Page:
JULIANA.— So do you think the arrival of violent armed groups in Buenaventura favored the expansion of port activity?
ISAIAS.— Of course! There is a report from the Center for Historic Memory titled Buenaventura: un puerto sin comunidad (Buenaventura: a port without a community) that explains how the rise of armed groups and the big port-expansion projects happened at the same time. Territorial control is related to the control of drug-trafficking routes. Buenaventura’s location on the Pacific coast of Colombia opens the doors to the global economy, but it is also a strategic territory for drug traffic.
JULIANA.— The port of Buenaventura used to be public, but in the nineties it was privatized. Do you think that before the privatization, people from Buenaventura were more involved in the activity at the port?
ISAIAS.— When the port was public it was no paradise, but the general social and labor conditions were better. There was a larger flow of money [to the community], workers had different working conditions, they had access to a pension, in general families had a better quality of life. Higher education was more accessible; most of the professionals we have now went to university during the period when the company was public. When the port was privatized, many workers were fired, and they were rehired by contractors. This was illegal, because people should be hired directly and have job stability. The privatization of Colombian ports generated serious poverty and violence in our communities.
It is clear that the state has historically been racist, and has racist public servants in its institutions.
JULIANA.— How would you describe the presence or absence of the Colombian state in Buenaventura? Not just in terms of labor outsourcing but also in terms of the lack of public services and access to security, health, water, etc. . . .
ISAIAS.— The national government transfers money to Buenaventura to finance health, education and basic sanitation—these transfers should be audited by a separate national entity. But resources sent to Buenaventura have not been invested. In 2011, more than 10 billion Colombian pesos were set aside to build aqueduct infrastructure, but the aqueduct remains obsolete. Where is the justice? Where are the entities that make sure the money is spent on the projects it was set aside to fund? The Colombian state has abandoned Buenaventura, but we cannot forget another statistic—that 90 percent of the population in Buenaventura is Afro-descendant. We ask: Why is this population neglected by the Colombian state? The answer is structural racism. It’s outrageous that we have more than 11 watersheds and yet there is no drinkable water in our homes. For context, Buenaventura contributes an average of 5.7 billion Colombian pesos per year to the national treasury.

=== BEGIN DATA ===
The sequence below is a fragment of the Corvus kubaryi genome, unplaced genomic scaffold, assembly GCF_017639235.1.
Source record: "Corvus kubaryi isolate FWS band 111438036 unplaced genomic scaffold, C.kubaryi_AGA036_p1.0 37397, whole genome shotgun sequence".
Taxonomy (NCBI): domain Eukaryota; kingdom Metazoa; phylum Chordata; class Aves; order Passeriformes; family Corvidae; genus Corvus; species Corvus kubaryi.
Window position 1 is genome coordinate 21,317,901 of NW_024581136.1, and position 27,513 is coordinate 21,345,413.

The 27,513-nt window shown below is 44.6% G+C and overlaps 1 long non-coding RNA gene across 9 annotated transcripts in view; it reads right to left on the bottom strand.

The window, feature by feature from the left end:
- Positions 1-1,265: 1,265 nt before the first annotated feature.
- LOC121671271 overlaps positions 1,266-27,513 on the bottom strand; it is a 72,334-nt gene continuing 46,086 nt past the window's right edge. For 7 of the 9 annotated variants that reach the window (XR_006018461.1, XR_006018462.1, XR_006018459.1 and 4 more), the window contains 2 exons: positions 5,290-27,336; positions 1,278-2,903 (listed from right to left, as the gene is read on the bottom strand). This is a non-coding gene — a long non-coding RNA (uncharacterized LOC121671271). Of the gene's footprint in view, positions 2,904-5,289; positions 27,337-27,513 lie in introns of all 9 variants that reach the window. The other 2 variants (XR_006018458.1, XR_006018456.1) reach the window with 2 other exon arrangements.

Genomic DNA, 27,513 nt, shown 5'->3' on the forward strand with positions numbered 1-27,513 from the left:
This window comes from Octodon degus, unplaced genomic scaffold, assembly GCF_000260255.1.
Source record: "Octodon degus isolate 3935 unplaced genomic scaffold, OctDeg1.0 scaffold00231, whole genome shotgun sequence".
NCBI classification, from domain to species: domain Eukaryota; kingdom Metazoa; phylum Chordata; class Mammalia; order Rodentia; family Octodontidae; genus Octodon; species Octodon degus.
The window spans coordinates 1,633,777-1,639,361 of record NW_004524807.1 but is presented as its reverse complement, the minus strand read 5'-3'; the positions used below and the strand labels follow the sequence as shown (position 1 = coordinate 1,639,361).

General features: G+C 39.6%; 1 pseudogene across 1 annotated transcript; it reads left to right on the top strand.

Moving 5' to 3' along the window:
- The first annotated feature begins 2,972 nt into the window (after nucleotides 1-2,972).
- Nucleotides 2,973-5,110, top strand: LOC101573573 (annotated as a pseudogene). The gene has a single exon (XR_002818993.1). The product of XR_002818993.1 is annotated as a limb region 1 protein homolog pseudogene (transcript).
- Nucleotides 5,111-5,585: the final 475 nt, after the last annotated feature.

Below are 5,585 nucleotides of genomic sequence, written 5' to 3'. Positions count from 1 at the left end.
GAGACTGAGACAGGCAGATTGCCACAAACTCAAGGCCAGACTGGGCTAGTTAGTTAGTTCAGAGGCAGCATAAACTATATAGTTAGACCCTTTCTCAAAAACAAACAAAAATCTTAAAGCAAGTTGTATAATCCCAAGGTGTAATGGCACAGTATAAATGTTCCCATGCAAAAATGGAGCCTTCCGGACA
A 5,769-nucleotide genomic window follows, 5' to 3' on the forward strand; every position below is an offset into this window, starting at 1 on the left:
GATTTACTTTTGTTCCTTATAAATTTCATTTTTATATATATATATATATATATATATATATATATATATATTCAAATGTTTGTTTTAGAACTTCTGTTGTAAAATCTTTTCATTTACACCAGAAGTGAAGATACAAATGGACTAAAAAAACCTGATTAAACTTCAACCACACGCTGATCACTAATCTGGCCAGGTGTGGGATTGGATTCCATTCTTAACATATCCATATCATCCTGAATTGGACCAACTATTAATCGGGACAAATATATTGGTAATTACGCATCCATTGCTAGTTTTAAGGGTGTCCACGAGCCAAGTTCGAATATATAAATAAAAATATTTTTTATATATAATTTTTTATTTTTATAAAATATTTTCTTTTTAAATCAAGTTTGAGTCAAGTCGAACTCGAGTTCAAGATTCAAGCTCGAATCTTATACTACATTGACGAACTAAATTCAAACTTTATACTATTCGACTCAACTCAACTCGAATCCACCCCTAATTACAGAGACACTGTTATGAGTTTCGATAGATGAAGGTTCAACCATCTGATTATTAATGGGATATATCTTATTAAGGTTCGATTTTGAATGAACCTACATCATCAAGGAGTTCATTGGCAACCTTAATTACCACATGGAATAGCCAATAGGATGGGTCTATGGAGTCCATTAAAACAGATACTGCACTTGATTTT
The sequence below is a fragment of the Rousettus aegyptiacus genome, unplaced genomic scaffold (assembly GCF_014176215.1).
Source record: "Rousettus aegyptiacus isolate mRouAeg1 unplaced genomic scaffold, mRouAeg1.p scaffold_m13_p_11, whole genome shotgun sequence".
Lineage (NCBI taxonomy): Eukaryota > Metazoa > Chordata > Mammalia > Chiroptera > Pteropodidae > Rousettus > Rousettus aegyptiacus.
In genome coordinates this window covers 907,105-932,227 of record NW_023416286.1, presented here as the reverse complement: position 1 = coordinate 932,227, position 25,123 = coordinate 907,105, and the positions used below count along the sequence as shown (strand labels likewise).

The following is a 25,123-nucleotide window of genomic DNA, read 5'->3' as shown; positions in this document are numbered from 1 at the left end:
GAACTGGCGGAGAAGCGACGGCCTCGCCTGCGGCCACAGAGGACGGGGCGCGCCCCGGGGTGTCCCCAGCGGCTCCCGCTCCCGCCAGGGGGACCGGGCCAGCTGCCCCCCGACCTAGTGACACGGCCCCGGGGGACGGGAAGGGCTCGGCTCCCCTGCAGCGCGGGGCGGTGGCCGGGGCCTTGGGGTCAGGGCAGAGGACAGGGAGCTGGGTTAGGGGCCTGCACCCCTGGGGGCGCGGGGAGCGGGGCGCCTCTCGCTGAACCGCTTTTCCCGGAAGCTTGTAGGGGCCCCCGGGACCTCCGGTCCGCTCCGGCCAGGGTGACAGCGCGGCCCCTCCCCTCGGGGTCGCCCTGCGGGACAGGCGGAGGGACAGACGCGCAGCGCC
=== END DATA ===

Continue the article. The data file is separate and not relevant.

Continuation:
Out of the 42 municipalities in the Valle del Cauca area, Buenaventura is the most unequal. On February 9, 2014, we had a massive mobilization to defend our rights, and the national government made 30 promises in response, but they didn’t deliver on most of them, or only completed them halfway. We have a saying: “Un estado a medias es una verdad a medias y eso parece más una mentira que una verdad.” [Roughly: a half state is a half-truth, and a half-truth is less of a truth and more of a lie.”] Buenaventura needs structural solutions, and this failure of the state to keep its promises motivated the civil strike this year.
JULIANA.— Can you describe the process of convening the strike? Were there meetings and public debates?
ISAIAS.— The idea of a civic strike is not new. Core communities have been discussing the problems of Buenaventura, with the idea that the main instrument of resistance should be a civic strike, since 2013. But many of us did not expect such an overwhelming and determined response from the communities. We never lost faith in our people, who constantly go out to protest and demand access to water, but we did not expect the river of people that overflowed into the streets of the city. The clumsiness of the mayor’s office was a factor: They challenged our communities by saying that the strike would not last more than three days because many people in Buenaventura live on earnings from the informal economy. Indignation grew because on the one hand the government was talking about human rights, and on the other hand they were beating us with sticks in the street. Also, the participation of the Catholic Church in Buenaventura was very important: Its representatives brought to light the casas de pique—where bodies were dismembered—and mass graves. So far, the church has been committed to strengthening the rights of Buenaventura’s population.